I’d like to sell my piano; do you do consignment?
No, we do not do consignment. We buy pianos outright and occasionally trade them in, depending on the quality and condition of the instrument.
I have an antique upright. Will you take it off my hands?
The best answer is sometimes. Many antique uprights on the market today require major repairs and refinishing work before we can get them in good enough condition for resale. Also, because there are so many people on Craigslist willing to give their pianos away, it’s tougher to sell the uprights in our store. However, if we find a piano with real potential and minimal upfront costs, we’ll take it free of charge. Otherwise we’ll move it to the Goodwill, Salvation Army or Deseret Industries for the appropriate moving charges. Pianoadoption.com is another great resource. If all other avenues have been exhausted, we will take it to the dump for the standard moving costs with an additional dump fee.
Do you have digital pianos?
No, we only carry acoustic pianos. Kennelly Keys has digital pianos you can rent on a monthly basis or for an event. The Trading Musician in Ravenna is another great place to look.
Do you sell piano stools/blankets/dollies/etc.?
The only thing we sell is caster cups. Our moving crew has a small supply with them on the truck and pricing starts at $50.00 for a set. We may order other items for our customers, but it can be better to go directly through a vendor like Pacific Piano Supply.
What about sheet music?
We don’t carry sheet music. Kennelly Keys or Capitol Music both have a great selection.
Are there any teachers you can recommend?
None specifically, but there are a number of piano teachers that advertise in our store. You can also go to the Seattle Music Teachers Association’s website: seattlemta.org. From there, you can search piano teachers by area, skill level, even genre. It’s a great tool to find a teacher that’ll match your style.
Which piano is better?
This seems like a straightforward question. In reality, it’s incredibly hard to answer because of how subjective it really is. Let’s say you’re looking at two pianos. From a monetary standpoint, the better piano is obviously the one that will have a better resale value down the road, even if it’s a bit more money now. Or maybe it’s the one that’s a better deal right now. You play the cheaper one and don’t like the way it feels. Suddenly the more expensive piano seems better. But when you play on the more expensive piano, the sound isn’t very appealing and you realize the cheaper one sounds better. But what about the brand on the more expensive piano? You know it’s a popular brand, so that must mean it’s better, right? Unfortunately, it’s not so simple to answer. In a more general sense, the “better” piano will be the piano that most closely suits your tastes. Read here for tips on how to find the piano that’s right for you.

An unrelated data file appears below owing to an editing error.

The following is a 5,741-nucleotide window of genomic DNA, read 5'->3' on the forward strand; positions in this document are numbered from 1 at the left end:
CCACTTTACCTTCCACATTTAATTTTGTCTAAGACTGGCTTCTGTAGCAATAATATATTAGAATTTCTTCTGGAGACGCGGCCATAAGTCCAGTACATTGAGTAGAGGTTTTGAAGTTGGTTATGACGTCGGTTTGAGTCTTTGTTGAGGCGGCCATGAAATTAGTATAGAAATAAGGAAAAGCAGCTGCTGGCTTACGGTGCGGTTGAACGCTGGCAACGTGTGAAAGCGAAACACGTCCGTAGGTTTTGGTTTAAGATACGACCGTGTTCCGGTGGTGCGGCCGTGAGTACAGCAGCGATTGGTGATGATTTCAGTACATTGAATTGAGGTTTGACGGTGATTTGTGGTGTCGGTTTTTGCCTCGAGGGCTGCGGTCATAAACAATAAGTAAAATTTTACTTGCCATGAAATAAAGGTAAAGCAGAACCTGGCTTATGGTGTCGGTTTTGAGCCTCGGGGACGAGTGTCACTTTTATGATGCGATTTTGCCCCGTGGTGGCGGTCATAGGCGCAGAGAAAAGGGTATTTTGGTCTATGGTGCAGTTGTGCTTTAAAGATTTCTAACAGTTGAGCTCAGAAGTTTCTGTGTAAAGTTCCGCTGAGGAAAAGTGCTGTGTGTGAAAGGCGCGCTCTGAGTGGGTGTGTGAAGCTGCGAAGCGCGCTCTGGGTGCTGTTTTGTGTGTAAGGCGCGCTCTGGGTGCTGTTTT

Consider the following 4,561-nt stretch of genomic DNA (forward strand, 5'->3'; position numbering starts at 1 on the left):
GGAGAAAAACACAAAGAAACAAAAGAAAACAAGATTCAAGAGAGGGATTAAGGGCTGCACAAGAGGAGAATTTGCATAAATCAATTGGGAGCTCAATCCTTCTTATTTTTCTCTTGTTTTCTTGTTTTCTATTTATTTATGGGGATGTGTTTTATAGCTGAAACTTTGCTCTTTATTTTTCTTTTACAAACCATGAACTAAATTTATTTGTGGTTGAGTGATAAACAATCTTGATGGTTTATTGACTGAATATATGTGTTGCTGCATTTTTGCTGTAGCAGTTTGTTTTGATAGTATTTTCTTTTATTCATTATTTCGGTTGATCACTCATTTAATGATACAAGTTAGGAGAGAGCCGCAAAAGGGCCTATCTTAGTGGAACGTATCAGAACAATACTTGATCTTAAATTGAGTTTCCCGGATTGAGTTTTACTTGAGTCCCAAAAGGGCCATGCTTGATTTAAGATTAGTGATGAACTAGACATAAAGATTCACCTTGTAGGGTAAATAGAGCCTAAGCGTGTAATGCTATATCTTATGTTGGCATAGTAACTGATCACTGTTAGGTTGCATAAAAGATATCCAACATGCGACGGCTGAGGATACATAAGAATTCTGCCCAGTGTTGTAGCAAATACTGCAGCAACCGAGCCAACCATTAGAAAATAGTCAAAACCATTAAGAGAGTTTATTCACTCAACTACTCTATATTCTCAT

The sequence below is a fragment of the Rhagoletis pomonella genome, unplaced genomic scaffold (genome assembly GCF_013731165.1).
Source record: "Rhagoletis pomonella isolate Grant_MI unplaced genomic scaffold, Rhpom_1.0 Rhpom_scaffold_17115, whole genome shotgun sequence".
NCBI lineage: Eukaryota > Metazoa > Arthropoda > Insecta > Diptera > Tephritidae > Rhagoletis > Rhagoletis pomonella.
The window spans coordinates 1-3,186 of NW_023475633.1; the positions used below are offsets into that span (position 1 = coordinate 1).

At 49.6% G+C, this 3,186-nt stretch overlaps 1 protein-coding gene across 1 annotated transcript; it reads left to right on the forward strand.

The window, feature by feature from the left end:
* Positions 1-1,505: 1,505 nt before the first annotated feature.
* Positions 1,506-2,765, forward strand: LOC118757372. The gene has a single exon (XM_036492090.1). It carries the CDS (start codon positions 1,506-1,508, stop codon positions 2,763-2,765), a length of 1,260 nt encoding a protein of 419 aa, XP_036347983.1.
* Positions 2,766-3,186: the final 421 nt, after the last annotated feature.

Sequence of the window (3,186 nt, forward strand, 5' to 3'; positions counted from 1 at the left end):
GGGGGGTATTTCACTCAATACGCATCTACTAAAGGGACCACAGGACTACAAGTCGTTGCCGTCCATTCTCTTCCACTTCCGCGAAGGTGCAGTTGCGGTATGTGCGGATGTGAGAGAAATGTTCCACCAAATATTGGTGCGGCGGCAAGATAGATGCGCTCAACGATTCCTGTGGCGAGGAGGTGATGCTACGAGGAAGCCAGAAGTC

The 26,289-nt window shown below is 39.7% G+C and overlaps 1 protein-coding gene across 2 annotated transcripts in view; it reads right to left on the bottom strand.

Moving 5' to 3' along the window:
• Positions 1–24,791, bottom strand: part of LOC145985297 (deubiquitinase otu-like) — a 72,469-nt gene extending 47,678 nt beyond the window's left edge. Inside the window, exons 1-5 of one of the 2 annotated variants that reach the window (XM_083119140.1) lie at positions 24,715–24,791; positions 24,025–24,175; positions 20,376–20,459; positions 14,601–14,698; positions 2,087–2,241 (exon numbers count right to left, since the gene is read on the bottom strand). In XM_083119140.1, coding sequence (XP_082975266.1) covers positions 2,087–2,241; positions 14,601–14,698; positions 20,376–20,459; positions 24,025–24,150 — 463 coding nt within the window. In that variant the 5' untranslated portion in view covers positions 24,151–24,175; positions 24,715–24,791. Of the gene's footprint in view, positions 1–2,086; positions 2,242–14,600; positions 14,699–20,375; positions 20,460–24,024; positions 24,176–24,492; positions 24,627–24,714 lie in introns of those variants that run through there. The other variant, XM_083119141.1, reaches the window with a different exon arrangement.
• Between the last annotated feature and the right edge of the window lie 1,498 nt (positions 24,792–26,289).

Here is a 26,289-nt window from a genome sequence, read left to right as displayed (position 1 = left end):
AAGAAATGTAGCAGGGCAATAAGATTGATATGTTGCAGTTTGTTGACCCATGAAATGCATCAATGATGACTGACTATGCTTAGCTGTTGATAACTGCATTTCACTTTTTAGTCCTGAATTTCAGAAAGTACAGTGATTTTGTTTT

What’s the best place to put a piano?
On an inside wall, preferably away from windows where it may get sun damage. It’s also good to keep them away from heat vents or doors that open to the outside, as temperature fluctuations will cause the piano to go out of tune much faster. You may put your piano in the basement, as long as it doesn’t have moisture problems and it stays roughly the same temperature as the rest of the house.
When I sit at the piano my legs don’t fit underneath. What can I do? Is there a shorter bench?
The piano keyboard is usually 24 – 25 inches off the ground. Based off that, benches are usually kept to the standard size of 19 inches. Every once in a while, you get a keyboard that’s a bit lower than 24 inches, and that’s when you run into the problem of leg room. There’s a simple solution that doesn’t involve replacing the bench. When you sit down to play, simply pull the bench out until you can sit with your legs comfortably reaching the pedals. With arms fully outstretched, you should still have no problem reaching the keys.
I’d like to store my piano in the garage for a few weeks. Will it be okay there?
It’s fine to store your piano in the garage for a few weeks as long as your garage’s temperature stays above 60°F. If it’s going to be longer than that, or if the temperature in the garage fluctuates widely, I would recommend calling our office and having it brought to our heated storage space.
How do the movers move the piano?
The movers have an array of specialized equipment and years of experience that they utilize to help them move your piano efficiently and safely. They use piano dollies, fitted boards, ramps, plywood planking, blankets and much more. How they choose to move your piano and what equipment they use is always dependent on what they think will work best for the given situation.
What if it rains?
Not to worry! The Puget Sound is a rainy place and our movers have plenty of experience moving in heavy rain and even snow. They prefer not to because it makes the moving process much easier, but they have the knowledge and expertise to handle less than ideal weather.
Can you move my piano to another state?
No, we are only licensed to move within the state of Washington. If you need an interstate move, call Walter Piano Transport (574-674-6139).
Why is the total for my move more than my estimate?
We are sure to provide a more accurate estimate if we know as much as possible about these issues. We really recommend you share these things with us when you request an estimate over the phone or on our website. Also, we charge for the entire time we’re at our job sites. Therefore, we recommend that you provide two phone numbers so we can easily reach you. If you’re running late or can’t make it, please call us promptly and note that it is possible to have friends or family members meet us instead.
Is it customary to tip movers? How much?
Our movers do accept tips and appreciate whatever you feel is suitable.